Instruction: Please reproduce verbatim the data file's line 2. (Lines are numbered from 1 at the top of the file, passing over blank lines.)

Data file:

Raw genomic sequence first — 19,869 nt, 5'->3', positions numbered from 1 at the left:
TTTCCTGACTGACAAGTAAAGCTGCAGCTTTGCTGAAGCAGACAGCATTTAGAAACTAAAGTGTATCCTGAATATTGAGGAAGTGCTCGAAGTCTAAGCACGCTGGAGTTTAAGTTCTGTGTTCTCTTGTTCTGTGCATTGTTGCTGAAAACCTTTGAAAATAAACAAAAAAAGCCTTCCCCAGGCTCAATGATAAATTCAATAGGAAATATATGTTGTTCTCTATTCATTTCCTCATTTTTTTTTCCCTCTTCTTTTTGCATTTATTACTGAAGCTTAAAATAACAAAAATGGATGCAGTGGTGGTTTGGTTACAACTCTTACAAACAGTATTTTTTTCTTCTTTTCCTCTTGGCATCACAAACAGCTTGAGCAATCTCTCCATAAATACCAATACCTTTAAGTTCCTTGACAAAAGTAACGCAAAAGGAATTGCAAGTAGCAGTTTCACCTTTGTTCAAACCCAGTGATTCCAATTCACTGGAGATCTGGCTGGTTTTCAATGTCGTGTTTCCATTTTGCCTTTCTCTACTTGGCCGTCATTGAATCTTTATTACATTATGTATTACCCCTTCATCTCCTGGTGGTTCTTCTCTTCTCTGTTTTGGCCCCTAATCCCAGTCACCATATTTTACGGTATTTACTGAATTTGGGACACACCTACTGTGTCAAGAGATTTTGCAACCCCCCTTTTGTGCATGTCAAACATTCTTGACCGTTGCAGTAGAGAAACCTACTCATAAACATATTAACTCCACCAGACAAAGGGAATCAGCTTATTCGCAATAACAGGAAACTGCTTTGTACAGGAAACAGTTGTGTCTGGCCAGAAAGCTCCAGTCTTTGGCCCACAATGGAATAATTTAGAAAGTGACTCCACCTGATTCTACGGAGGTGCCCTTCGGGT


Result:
TTTCCTGACTGACAAGTAAAGCTGCAGCTTTGCTGAAGCAGACAGCATTTAGAAACTAAAGTGTATCCTGAATATTGAGGAAGTGCTCGAAGTCTAAGCACGCTGGAGTTTAAGTTCTGTGTTCTCTTGTTCTGTGCATTGTTGCTGAAAACCTTTGAAAATAAACAAAAAAAGCCTTCCCCAGGCTCAATGATAAATTCAATAGGAAATATATGTTGTTCTCTATTCATTTCCTCATTTTTTTTTCCCTCTTCTTTTTGCATTTATTACTGAAGCTTAAAATAACAAAAATGGATGCAGTGGTGGTTTGGTTACAACTCTTACAAACAGTATTTTTTTCTTCTTTTCCTCTTGGCATCACAAACAGCTTGAGCAATCTCTCCATAAATACCAATACCTTTAAGTTCCTTGACAAAAGTAACGCAAAAGGAATTGCAAGTAGCAGTTTCACCTTTGTTCAAACCCAGTGATTCCAATTCACTGGAGATCTGGCTGGTTTTCAATGTCGTGTTTCCATTTTGCCTTTCTCTACTTGGCCGTCATTGAATCTTTATTACATTATGTATTACCCCTTCATCTCCTGGTGGTTCTTCTCTTCTCTGTTTTGGCCCCTAATCCCAGTCACCATATTTTACGGTATTTACTGAATTTGGGACACACCTACTGTGTCAAGAGATTTTGCAACCCCCCTTTTGTGCATGTCAAACATTCTTGACCGTTGCAGTAGAGAAACCTACTCATAAACATATTAACTCCACCAGACAAAGGGAATCAGCTTATTCGCAATAACAGGAAACTGCTTTGTACAGGAAACAGTTGTGTCTGGCCAGAAAGCTCCAGTCTTTGGCCCACAATGGAATAATTTAGAAAGTGACTCCACCTGATTCTACGGAGGTGCCCTTCGGGT